OBJECTIVES: We studied the association between insomnia symptoms and late-life functioning, including physical capacity, limitations in household activities, and participation in valued activities.
METHODS: Participants were 6,050 adults independent in self-care activities from a representative sample of older Medicare beneficiaries. They completed objective measures of physical capacity and self-report measures of insomnia symptoms, help and difficulty with household activities, and participation in valued activities.
RESULTS: After adjustment, insomnia symptoms were associated with a greater odds of receiving help or having difficulty with selected household activities (laundry, shopping), greater odds of help or difficulty with ≥ 1 household activity [1 symptom vs. 0, odds ratio (OR)=1.27, p < .05; 2 symptoms vs. 0, OR = 1.35, p < .01), and of restricted participation in specific valued activities (attending religious services, going out for enjoyment) and in ≥ 1 valued activity (1 symptom vs. 0, OR = 1.29, p < .05; 2 symptoms vs. 0, OR = 1.50, p < .01). There was no independent association between insomnia symptoms and physical capacity.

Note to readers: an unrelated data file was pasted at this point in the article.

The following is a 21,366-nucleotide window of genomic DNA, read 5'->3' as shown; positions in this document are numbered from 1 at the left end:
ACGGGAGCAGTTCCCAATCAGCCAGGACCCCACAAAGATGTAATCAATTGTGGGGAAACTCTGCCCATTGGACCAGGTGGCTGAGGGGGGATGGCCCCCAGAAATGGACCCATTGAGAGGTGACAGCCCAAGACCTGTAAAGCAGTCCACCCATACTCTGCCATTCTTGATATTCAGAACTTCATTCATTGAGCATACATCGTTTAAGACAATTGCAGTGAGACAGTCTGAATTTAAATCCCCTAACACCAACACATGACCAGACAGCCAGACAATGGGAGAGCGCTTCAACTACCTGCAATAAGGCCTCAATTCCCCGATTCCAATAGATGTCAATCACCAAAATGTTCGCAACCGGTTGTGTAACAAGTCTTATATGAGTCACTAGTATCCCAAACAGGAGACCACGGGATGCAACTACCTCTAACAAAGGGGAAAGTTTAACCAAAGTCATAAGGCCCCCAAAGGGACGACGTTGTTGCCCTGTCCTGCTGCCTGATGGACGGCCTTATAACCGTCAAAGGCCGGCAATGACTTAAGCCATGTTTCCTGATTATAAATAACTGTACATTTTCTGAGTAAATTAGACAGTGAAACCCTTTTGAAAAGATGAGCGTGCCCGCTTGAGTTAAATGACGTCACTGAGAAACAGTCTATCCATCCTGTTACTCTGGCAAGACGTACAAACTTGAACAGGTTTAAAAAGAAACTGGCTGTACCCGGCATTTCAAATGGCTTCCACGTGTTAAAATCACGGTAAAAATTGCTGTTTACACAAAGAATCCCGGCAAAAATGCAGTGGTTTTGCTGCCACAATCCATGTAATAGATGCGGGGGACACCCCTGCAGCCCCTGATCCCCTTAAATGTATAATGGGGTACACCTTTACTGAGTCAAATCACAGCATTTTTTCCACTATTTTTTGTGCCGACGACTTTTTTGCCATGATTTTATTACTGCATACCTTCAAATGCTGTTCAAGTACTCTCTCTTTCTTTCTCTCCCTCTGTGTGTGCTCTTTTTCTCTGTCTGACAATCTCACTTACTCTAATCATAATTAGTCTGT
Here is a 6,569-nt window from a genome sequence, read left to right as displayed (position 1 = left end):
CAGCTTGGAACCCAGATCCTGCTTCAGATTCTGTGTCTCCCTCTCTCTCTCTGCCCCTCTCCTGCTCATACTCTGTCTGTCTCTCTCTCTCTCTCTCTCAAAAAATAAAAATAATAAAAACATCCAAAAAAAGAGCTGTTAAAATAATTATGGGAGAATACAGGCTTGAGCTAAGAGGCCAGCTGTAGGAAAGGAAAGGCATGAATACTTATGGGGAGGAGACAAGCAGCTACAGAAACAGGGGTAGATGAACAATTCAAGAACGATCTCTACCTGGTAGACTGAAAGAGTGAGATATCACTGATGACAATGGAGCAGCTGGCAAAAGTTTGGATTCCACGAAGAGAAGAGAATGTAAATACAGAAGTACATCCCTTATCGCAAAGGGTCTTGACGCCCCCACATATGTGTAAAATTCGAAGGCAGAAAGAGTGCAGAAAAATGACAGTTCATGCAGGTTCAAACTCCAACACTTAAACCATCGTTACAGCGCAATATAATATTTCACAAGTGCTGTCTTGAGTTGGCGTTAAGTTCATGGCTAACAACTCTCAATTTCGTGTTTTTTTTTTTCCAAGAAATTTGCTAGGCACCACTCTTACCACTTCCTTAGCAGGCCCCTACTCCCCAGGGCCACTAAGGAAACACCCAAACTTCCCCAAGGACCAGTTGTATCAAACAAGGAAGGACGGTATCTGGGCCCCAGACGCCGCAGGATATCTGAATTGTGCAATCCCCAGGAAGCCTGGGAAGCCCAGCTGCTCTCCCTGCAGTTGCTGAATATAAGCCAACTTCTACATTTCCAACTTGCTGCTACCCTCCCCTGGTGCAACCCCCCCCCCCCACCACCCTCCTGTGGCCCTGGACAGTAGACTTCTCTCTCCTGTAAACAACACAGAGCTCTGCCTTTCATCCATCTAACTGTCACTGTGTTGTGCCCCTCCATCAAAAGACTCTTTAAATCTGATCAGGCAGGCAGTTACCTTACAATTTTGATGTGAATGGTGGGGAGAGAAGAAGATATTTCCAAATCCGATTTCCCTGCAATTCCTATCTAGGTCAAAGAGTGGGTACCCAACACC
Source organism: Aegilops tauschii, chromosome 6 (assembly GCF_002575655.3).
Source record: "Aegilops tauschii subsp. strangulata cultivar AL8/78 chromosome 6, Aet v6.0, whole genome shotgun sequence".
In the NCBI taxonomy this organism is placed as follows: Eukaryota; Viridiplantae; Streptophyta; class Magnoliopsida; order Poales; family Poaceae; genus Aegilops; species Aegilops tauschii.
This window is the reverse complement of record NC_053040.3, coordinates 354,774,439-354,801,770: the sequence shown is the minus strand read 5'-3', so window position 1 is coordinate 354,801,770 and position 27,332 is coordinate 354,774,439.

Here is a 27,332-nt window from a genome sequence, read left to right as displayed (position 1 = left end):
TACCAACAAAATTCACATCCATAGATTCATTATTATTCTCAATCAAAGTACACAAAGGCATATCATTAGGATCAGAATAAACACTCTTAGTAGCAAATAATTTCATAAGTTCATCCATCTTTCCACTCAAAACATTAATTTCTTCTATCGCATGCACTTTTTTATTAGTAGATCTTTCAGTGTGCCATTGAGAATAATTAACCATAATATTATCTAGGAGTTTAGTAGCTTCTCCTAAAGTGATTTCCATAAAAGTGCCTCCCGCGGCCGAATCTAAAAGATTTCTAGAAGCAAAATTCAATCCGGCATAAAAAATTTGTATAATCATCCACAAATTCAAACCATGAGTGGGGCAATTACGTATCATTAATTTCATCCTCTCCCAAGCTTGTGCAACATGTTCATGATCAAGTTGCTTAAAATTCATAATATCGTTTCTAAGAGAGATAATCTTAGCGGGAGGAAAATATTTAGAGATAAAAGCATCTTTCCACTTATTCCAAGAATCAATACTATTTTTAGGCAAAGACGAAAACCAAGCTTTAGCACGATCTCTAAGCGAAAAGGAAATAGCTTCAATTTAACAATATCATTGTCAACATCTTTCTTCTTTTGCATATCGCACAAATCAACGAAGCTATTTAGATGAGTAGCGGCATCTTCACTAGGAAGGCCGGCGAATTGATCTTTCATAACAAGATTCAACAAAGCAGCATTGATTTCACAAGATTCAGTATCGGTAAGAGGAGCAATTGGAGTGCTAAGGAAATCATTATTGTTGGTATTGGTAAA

DISCUSSION: Among older adults, insomnia symptoms are associated with a greater odds of limitation in household activities and of restricted participation in valued activities. Insomnia interventions may improve functioning and quality of life among elders.
|Original language||English (US)|
|Journal||The journals of gerontology. Series B, Psychological sciences and social sciences|
|State||Published - Nov 1 2014|
- Valued activities.
ASJC Scopus subject areas
- Health(social science)
- Sociology and Political Science
- Life-span and Life-course Studies